Before you play the blame game, slow down, think, understand and ultimately save

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Updated Mar 12, 2021
Speed Limit 65

Wow – not yet fully halfway through 2020, and we’ve dealt with pandemic, rising then falling rates, widespread protests, some bona fide riots, truckers finally recognized as essential then one dragged from his truck as if he caused the problems our nation faces. It hurts my heart to see so much pain. It is too sad we cannot see that we are all children of God. Maybe we should take a lesson from the Marines, where everyone is green, because we all bleed the same.

Rising and falling rates are nothing new in trucking, and neither is the blame game – operators worried about going out of business, for instance, and blaming brokers for cheating them. Brokers then blaming operators en masse for accepting their lowball rates.

The reality is plenty more murky than all that. Granted, as with the ongoing conflict over race relations suffered by almost everyone to some degree, there are and will always be bad apples, and definitely among brokers. And yeah, plenty owner-operators are operating with little wiggle room for error, don’t in fact know their own cost numbers, and/or just don’t understand what a broker really does in this industry.

For the most part, though, everyone just wants to make a decent living for their family and do the right thing while working a very tough job. Blaming a big group of proverbial others for your particular problems is never productive. In the end, innocents suffer as a result.

Always begin any evaluation of a difficult situation with Numero Uno. Knowing your operating cost as an owner-operator is essential to the ability to bite the bullet when necessary. While no one enjoys taking a pay cut, at times it is a must to stay in business (though this should be a last resort). Knowing your numbers will show you places you can cut back on expenses before you reach that point.

One of the best and easiest places to cut is in fuel consumption. When rates are good and freight plentiful, we can run the speed limit, make as many miles as possible and try to squeeze one more load a week in under the wire.

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When freight falls off the cliff and rates are down, slowing down and conserving as much fuel as possible does actually pay off. With fuel down as low as it’s been, this is not as profitable a tactic as it might otherwise be for those of you who collect surcharges in a leased operation or otherwise. Still, a penny saved is a penny earned.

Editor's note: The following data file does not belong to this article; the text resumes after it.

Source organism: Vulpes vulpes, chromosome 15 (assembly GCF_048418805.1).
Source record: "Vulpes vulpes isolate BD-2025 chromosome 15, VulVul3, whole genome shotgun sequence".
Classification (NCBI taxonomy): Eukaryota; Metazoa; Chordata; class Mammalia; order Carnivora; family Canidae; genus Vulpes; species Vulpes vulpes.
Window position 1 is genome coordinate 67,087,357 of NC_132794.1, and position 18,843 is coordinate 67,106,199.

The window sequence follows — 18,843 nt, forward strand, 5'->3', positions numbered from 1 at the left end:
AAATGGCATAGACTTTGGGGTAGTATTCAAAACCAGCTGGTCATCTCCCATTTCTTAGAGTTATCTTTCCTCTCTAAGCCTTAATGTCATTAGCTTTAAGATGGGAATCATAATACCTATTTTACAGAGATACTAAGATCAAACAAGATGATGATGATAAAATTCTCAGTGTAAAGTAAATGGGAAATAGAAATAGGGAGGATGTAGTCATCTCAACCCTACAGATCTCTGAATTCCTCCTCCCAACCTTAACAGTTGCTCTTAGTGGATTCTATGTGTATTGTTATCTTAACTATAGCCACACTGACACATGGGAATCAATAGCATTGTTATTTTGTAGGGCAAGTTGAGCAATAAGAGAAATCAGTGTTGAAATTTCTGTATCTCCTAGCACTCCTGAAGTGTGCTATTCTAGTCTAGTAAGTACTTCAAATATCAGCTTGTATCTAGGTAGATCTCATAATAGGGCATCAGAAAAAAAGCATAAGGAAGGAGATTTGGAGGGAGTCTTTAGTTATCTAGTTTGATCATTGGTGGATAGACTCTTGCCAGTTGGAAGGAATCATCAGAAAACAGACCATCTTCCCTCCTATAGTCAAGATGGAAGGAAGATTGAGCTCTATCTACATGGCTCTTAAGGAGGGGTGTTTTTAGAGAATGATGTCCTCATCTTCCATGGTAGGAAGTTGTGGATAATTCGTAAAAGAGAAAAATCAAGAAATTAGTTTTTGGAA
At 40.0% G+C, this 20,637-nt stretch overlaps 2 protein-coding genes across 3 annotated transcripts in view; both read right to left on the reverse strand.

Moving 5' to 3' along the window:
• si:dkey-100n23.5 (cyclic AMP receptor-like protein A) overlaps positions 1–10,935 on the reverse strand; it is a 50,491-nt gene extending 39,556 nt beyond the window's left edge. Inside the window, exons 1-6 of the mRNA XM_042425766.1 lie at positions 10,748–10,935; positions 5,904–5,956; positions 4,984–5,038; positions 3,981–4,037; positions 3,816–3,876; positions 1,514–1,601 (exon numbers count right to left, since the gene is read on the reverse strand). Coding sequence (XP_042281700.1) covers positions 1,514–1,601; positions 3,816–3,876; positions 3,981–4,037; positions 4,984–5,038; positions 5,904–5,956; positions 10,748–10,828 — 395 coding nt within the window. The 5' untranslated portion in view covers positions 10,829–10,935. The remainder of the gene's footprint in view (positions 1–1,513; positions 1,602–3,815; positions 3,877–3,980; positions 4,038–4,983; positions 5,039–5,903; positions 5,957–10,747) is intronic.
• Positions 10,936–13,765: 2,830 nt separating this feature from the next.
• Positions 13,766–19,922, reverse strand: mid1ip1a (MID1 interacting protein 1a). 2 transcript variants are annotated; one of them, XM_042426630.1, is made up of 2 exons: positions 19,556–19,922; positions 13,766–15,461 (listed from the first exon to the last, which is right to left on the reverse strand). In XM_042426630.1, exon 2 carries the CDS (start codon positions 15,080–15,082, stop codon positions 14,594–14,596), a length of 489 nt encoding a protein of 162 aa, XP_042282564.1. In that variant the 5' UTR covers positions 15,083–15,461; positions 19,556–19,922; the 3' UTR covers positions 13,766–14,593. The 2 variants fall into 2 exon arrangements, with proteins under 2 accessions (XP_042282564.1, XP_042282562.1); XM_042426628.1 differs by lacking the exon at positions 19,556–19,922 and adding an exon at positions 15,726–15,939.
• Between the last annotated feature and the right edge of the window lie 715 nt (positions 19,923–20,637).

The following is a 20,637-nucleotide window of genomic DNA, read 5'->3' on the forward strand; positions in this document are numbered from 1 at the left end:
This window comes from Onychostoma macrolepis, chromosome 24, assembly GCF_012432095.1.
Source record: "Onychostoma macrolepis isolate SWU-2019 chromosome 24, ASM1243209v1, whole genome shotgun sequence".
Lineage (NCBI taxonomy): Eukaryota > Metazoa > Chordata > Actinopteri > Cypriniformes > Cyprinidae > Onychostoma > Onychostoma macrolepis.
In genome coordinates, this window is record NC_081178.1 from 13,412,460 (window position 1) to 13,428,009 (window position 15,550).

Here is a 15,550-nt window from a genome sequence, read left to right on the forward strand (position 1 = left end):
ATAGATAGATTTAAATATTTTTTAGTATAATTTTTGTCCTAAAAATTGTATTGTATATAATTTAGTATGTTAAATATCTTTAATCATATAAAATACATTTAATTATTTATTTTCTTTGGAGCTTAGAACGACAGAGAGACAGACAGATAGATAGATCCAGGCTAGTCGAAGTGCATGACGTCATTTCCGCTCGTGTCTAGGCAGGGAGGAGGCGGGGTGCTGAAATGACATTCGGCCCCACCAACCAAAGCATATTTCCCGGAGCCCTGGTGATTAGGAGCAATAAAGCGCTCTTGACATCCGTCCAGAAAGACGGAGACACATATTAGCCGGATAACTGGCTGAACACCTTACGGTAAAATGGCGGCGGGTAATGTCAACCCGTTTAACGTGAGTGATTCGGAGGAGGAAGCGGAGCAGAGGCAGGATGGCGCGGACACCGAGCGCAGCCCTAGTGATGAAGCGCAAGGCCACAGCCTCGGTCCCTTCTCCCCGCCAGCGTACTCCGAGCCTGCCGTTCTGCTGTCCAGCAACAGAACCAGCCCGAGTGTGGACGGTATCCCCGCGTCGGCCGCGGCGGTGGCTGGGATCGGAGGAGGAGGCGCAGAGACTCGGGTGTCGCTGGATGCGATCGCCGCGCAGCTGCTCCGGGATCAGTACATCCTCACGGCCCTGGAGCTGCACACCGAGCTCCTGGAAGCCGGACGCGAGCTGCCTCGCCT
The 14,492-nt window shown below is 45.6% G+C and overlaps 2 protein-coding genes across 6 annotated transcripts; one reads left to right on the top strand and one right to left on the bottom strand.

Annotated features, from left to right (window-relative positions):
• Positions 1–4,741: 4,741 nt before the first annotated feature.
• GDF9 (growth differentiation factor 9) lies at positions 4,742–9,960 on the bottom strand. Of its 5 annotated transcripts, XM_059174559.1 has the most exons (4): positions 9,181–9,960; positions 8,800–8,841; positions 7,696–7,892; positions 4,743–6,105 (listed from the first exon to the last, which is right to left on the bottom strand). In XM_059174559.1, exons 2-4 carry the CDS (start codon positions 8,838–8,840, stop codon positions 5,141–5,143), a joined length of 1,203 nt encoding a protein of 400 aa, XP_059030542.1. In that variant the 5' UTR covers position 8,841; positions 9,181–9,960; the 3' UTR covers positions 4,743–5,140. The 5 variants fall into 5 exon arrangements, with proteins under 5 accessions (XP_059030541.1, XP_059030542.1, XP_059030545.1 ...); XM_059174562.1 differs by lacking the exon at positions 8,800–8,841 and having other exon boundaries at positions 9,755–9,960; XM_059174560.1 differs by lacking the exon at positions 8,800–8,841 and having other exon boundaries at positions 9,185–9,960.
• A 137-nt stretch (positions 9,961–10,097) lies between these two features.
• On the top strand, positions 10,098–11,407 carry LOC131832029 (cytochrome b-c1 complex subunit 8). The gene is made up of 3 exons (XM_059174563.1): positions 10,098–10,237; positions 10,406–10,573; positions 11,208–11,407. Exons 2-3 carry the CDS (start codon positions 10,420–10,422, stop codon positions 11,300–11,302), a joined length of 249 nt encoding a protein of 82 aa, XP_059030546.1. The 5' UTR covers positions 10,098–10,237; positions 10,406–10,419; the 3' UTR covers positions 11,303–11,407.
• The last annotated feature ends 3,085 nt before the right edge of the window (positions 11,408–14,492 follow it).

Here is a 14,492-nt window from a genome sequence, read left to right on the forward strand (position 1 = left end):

Case in point for March and April: I averaged more than 12,000 miles for each month and 8.4 miles per gallon — one of the highest averages for the fleet. In fact, that is my 90-day average, and I still get all the miles I need. Because of this my income is up over $4,000 this year compared to the same time last year.

How did I do it? I slowed down. I had been running 70 to 75 everywhere – now I’ve been hauling at 65. I’ve been on a miles-pay contract for years, a good thing in this sort of environment. In tough times, that’s helped me maintain without having to take a pay cut. While contracting as a leased owner-operator is not for everyone, it does offer some security when rates take a dump, and lessens much of the paperwork burden but for personal accounting, taxes and the like.

I also very seldom deal with brokers. I still take the same risk as other operators. I have stayed out throughout the pandemic — spent only two days at home, in fact, since January 1. I have not been confronted with protesting crowds or rioters. I hope I do not face that, because I do not want to be forced to defend myself, my property or the company’s property and load.

I am not holding my breath. I am trusting the Lord and his guidance, but I go where I need to go. I watch my pennies and I mind my own business. My day to day goals: Eliminating stress through my business model, slowing down, providing for my family, treating others the same as I wish to be treated, and staying safe. We can learn from one another if we are willing to listen and at least look at any given situation from the perspective of another. Perhaps even bring healing if we are mindful of our words.

My long-term goal: To finish school, and to ultimately help other drivers do all the above-mentioned things with their businesses while enjoying more time with their families. In the end, that is why we do what we do.

Stay safe, stay profitable and stay healthy, drivers.

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